Categorizing Guilt in the Holocaust

by Jade Neal 5 months ago in history

A dissection based on famous sources

Categorizing Guilt in the Holocaust
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WARNING: This article examines the holocaust and, at times, details not the physical killing but the completely inappropriate attitudes surrounding it.

In a course on the history of modern German, I was asked to answer the difficult question of “Who is responsible?” for the holocaust. Being someone with a Jewish Godfamily, this was a difficult question, and subject for me. I decided to answer the question in a no nonsense way, without regard for the feelings of anyone. With a basis of legal definitions and class material, I tried to figure out who bears how much guilt. Here is that paper.

The Holocaust was perhaps the most disturbing event in modern history and is widely considered to be so. As you know, it was the mass killing of millions of Jewish people and others by German led forces during the second world war. This did not, however, take place only at concentration camps as is a common misconception. According to Ordinary Men by Holocaust scholar Christopher R. Browning, at least 38,000 Jewish people were gathered and shot point blank by reserve police battalion 101 alone (293).

With such an enormous number of innocent people murdered, the question of who is responsible must be asked. In addition, the different question of guilt and blame must be answered and guilt assigned to those, even posthumously, who are deserving. “Responsible” is defined by Merium Webster in three relevant ways. The first “liable to be called on to answer”. The second being “able to answer for one’s conduct and obligations” and/or “able to choose for oneself between right and wrong”. The third being “politically answerable”. As answer in legal context only means to plead guilty or not guilty (Legal Information Institute), responsible does not mean automatically mean guilty.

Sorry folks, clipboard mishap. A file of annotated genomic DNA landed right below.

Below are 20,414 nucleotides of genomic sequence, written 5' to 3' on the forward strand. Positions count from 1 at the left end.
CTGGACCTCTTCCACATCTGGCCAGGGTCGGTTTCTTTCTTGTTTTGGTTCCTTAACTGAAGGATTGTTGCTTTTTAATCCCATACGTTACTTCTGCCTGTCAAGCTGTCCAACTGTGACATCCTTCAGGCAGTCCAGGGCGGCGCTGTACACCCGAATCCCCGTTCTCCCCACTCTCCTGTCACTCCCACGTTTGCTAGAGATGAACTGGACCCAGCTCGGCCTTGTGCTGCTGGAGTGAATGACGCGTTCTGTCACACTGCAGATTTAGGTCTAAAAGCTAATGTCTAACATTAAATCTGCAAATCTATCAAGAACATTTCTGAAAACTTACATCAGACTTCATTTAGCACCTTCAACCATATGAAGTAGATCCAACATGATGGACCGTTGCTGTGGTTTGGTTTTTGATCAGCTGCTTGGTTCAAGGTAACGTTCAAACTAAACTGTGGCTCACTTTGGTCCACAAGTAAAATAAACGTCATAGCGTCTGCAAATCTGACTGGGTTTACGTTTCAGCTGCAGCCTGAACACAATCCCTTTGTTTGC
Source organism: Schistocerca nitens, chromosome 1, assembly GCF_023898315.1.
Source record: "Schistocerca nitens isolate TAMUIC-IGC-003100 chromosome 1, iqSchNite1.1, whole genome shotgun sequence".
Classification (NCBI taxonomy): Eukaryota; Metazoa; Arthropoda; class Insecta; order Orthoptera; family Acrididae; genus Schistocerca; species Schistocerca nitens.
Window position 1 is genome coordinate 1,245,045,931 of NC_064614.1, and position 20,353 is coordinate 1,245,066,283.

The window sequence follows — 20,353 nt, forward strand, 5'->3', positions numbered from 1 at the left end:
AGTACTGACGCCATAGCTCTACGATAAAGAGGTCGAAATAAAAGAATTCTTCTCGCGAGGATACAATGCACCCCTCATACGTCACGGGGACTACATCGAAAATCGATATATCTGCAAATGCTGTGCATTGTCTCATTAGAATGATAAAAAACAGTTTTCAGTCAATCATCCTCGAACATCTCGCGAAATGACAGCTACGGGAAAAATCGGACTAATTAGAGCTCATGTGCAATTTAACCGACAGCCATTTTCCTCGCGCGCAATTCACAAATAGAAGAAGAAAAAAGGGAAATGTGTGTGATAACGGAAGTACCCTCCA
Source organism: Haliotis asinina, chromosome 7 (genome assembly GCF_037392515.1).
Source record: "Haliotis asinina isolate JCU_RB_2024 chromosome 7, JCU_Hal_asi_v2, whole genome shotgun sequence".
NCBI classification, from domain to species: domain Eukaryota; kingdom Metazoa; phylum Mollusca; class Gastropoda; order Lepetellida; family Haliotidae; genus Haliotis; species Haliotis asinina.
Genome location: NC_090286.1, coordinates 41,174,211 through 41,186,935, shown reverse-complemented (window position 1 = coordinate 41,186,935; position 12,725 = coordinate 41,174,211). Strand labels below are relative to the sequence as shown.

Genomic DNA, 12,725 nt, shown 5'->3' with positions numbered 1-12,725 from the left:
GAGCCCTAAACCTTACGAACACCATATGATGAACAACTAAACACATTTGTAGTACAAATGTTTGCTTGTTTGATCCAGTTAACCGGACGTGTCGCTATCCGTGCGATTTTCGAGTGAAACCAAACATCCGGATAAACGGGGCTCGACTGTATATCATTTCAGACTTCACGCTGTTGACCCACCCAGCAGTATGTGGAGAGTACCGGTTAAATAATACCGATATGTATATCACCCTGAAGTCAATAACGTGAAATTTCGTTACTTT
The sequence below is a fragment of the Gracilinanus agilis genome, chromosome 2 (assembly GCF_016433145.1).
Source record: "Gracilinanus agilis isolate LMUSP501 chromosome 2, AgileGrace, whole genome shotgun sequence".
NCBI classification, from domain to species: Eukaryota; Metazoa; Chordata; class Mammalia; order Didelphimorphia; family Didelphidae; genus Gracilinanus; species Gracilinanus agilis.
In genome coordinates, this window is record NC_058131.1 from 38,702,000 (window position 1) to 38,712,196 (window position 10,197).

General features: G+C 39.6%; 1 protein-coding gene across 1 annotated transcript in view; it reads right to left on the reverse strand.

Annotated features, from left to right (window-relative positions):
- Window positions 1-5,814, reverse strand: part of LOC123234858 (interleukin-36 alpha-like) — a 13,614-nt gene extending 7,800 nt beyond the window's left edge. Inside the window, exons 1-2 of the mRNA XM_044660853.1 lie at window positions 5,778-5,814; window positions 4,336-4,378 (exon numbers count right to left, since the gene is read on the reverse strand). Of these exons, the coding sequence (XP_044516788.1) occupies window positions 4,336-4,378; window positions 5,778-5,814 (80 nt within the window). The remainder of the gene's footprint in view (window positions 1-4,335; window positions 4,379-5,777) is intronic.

“Guilt” is revelantly defined by Merriam Webster as “the fact of having committed a breach of conduct especially violating law and involving a penalty” meaning that despite being answerable and aware of right and wrong, one is not guilty unless they have actively done something illegal or against existing policy. This person then is subject to penalty. With these definitions in mind, as well as the work of holocaust scholars, it can be determined that very few that were aware of the atrocities occurring do not bear responsibility for the deaths, more are directly guilty, the rest hold varying levels of responsibility without being fully guilty.

The only people who were aware of the killings and abuse who are not at all responsible are those who attempted to stop it. This does not include those who simply refused to participate as it is generally accepted as wrong to stand by as innocent people are killed. There were very few of these people despite many claiming they did not support the killings and chose not to participate. One clear example of this elite category is the Regional Commissioner in Slutsk, Heinrich Carl, who is named only by his position and signature of his last name in Ordinary Men, not including the index. He not only tried to stop the killing of Jewish craftsmen in Slutsk and their families but also wrote a complaint to his superior and intended to meet with him to further discuss it. He initially claimed that his objection was purely practical and economic but later stated “...I must to my greatest regret emphasize, is ast of all that it bordered on sadism.” and went on to describe the viscousness of the killings and even how families had been torn apart (Browning, 19-23). He knew that what was happening was wrong, attempted to ensure that those who perpetrated it were punished and that it did not occur again, at least not as brutally. Due to lost documentation, it is not clear how many others took similar action. Nevertheless, this is the only category out of those who were aware that is not responsible as they did their duty to try to end or lesson the atrocities.